We established our rating scheme in the usability article with the Eleven Tenets of Remote Design. Each one of those principles gets the player 1 point, so the maximum possible score would be 11. See the comments for each of the design tenets.
||The buttons are nicely spaced, but they aren’t grouped very well.
Given that this remote has to serve so many devices, it is almost understandable that an organization might be difficult to
craft a proper remote control. We said almost. A remote cannot serve so many devices with any efficiency.
This is why the majority of DVD player users continue to employ the remote that came with their device instead of going to a universal solution.
Prior to the 800, Meridian shipped a Toshiba-based remote with their
586 DVD player. With the 800, they wanted to eliminate the extra
The remote looks like a piece of art. That generally is the hallmark of a company lots of stock in appearance and not enough in usability. Take a look at Bang and Olufsen equipment. It’s beautiful, but ease of use is appalling.
|Minimal number of buttons||
||For a universal remote, there are a reasonable number of buttons.|
|Distinctive buttons||The buttons are almost all the same size, and the shapes are hard to differentiate by feel. While the on/off button is smaller than the volume button, they are next to one another. If you accidentally press the wrong button, you’ve turned your system off instead of increasing the volume. There have been many times where we went to hit the display button and instead hit mute (this was while trying to use it in the dark).|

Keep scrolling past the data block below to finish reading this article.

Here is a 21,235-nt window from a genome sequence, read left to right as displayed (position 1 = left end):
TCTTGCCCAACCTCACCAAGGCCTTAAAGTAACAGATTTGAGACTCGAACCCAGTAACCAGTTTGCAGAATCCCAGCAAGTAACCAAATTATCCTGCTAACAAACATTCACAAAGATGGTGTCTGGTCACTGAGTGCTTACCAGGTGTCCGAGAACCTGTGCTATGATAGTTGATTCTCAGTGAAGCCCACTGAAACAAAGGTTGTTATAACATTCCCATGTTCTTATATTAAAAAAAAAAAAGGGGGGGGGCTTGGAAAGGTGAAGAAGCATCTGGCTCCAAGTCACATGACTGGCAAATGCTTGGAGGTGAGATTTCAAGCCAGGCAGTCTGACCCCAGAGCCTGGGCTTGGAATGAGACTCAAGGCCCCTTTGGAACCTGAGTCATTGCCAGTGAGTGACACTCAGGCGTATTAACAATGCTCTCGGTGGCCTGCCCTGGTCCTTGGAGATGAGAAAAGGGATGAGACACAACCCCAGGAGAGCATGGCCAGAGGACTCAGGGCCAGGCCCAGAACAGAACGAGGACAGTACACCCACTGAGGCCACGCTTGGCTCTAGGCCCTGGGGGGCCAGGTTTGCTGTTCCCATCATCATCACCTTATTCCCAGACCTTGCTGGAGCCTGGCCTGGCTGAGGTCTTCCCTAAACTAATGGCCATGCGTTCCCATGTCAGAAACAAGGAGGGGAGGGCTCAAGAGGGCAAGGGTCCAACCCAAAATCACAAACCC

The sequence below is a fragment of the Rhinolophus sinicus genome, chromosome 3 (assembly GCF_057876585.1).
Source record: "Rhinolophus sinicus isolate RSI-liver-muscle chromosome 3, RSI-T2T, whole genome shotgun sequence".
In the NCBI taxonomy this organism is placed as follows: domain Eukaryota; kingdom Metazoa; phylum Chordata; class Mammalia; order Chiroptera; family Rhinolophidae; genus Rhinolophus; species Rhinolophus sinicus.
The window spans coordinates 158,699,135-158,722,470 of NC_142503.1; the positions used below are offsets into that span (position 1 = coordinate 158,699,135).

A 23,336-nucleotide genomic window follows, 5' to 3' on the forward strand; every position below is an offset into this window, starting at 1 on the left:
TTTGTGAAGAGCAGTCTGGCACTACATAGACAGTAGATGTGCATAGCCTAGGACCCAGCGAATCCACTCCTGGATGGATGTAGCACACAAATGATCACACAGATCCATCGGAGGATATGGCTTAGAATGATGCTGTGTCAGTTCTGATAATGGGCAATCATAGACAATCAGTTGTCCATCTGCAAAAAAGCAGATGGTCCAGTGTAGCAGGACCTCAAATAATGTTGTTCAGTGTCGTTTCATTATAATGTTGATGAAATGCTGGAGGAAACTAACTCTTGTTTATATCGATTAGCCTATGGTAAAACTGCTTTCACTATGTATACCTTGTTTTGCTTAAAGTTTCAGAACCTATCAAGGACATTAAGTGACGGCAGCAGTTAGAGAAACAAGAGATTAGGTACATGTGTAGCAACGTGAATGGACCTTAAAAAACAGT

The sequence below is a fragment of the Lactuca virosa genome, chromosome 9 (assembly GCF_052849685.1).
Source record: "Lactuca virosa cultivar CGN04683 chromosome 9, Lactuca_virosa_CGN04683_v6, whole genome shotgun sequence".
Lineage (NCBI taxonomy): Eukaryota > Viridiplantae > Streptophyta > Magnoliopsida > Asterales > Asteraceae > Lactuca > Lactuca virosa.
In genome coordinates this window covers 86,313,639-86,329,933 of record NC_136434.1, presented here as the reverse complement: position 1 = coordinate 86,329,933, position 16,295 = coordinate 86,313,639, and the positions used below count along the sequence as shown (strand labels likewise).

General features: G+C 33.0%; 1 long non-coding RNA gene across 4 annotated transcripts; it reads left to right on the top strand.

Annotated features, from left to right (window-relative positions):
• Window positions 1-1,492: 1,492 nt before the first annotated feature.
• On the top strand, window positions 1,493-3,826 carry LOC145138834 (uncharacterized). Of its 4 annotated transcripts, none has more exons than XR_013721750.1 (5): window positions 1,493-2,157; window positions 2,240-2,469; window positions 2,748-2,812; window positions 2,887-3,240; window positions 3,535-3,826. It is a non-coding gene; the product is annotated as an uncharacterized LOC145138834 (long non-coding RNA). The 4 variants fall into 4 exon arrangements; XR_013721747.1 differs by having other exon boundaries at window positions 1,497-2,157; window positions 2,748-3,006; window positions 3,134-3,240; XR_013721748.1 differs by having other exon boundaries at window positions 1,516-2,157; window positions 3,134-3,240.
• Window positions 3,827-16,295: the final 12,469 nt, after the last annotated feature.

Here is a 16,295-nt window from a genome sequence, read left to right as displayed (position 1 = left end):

|Appropriately sized buttons||The buttons do not feel much different from one another. However, the play and stop buttons are larger and have good spacing.|
Good tactile feedback
|The buttons do not depress very far, and we found them a bit small for comfortable use.|
Fits well in a single hand
|Just look at the photo. This monster is a table-only control.|
|Right/Left Handed||This remote all but requires two hands to use. If you want to use one hand to adjust the phase, be prepared to stretch your fingers, even if you have big hands.|
|Backlighting||The remote cries out for backlighting. Since there are so many multiple mappings to features, they should provide a backlight. As we understand it, the backlight burns through batteries too quickly. If we had just purchased a $15,000 DVD player, we would probably be able to afford batteries. At a minimum, offering a charging stand and rechargeable remote would have been a nice option.|
Indication of control mode
|There are dedicated buttons at the top of the remote to switch between modes, but unfortunately, nothing indicates what the current active mode is. If you have an 800 in a system with an 861, you will have to use the function key to switch between DVD player and 861 control when using the arrow keys.|
|They provided standard names, but the controls are scattered across the surface of the remote.|
|The player provides basic feedback about your control actions (e.g., Play shows on screen when you press "Play").|
The Bottom Line on Usability
This remote is a disappointment when compared with the innovation associated with Meridian products. They are very clever engineers, but they haven’t turned their attention to the most readily accessed interface to their devices. This remote needs to be brought into the 21st century. We suspect they will after they read this article. They are too good a company to sit on their laurels. Is the Meridian 800 worth $15,000? Yes, and it is an audiophile/videophile delight.
- Staff -
|DVD Benchmark Explanatory Articles|
|Part 3 - Functionality||Part 4 - Usability||Part 5 - Progressive Scan|